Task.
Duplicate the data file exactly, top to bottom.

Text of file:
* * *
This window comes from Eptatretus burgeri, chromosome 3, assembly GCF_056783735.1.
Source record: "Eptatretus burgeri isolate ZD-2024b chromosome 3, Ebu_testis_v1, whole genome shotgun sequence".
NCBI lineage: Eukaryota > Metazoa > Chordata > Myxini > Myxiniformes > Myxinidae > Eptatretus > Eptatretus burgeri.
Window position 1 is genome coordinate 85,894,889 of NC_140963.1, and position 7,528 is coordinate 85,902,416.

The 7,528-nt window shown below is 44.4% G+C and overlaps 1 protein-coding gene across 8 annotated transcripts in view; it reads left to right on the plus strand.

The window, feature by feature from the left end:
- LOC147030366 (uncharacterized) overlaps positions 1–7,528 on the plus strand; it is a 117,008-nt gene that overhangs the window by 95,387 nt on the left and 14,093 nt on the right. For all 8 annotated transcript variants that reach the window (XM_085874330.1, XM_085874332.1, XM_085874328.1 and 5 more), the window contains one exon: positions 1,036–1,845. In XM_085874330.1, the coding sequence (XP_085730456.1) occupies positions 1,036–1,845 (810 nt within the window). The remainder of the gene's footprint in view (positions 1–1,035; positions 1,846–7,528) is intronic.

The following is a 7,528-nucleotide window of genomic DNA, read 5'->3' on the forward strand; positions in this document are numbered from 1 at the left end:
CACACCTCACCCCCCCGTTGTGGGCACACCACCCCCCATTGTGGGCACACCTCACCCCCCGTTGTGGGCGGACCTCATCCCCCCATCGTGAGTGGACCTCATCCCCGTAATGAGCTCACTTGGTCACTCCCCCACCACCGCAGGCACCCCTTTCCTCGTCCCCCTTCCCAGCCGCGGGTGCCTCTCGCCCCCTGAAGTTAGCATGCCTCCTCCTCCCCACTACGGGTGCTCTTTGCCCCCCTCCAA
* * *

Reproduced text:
This window comes from Eptatretus burgeri, chromosome 3, assembly GCF_056783735.1.
Source record: "Eptatretus burgeri isolate ZD-2024b chromosome 3, Ebu_testis_v1, whole genome shotgun sequence".
NCBI lineage: Eukaryota > Metazoa > Chordata > Myxini > Myxiniformes > Myxinidae > Eptatretus > Eptatretus burgeri.
Window position 1 is genome coordinate 85,894,889 of NC_140963.1, and position 7,528 is coordinate 85,902,416.

The 7,528-nt window shown below is 44.4% G+C and overlaps 1 protein-coding gene across 8 annotated transcripts in view; it reads left to right on the plus strand.

The window, feature by feature from the left end:
- LOC147030366 (uncharacterized) overlaps positions 1–7,528 on the plus strand; it is a 117,008-nt gene that overhangs the window by 95,387 nt on the left and 14,093 nt on the right. For all 8 annotated transcript variants that reach the window (XM_085874330.1, XM_085874332.1, XM_085874328.1 and 5 more), the window contains one exon: positions 1,036–1,845. In XM_085874330.1, the coding sequence (XP_085730456.1) occupies positions 1,036–1,845 (810 nt within the window). The remainder of the gene's footprint in view (positions 1–1,035; positions 1,846–7,528) is intronic.

The following is a 7,528-nucleotide window of genomic DNA, read 5'->3' on the forward strand; positions in this document are numbered from 1 at the left end:
CACACCTCACCCCCCCGTTGTGGGCACACCACCCCCCATTGTGGGCACACCTCACCCCCCGTTGTGGGCGGACCTCATCCCCCCATCGTGAGTGGACCTCATCCCCGTAATGAGCTCACTTGGTCACTCCCCCACCACCGCAGGCACCCCTTTCCTCGTCCCCCTTCCCAGCCGCGGGTGCCTCTCGCCCCCTGAAGTTAGCATGCCTCCTCCTCCCCACTACGGGTGCTCTTTGCCCCCCTCCAA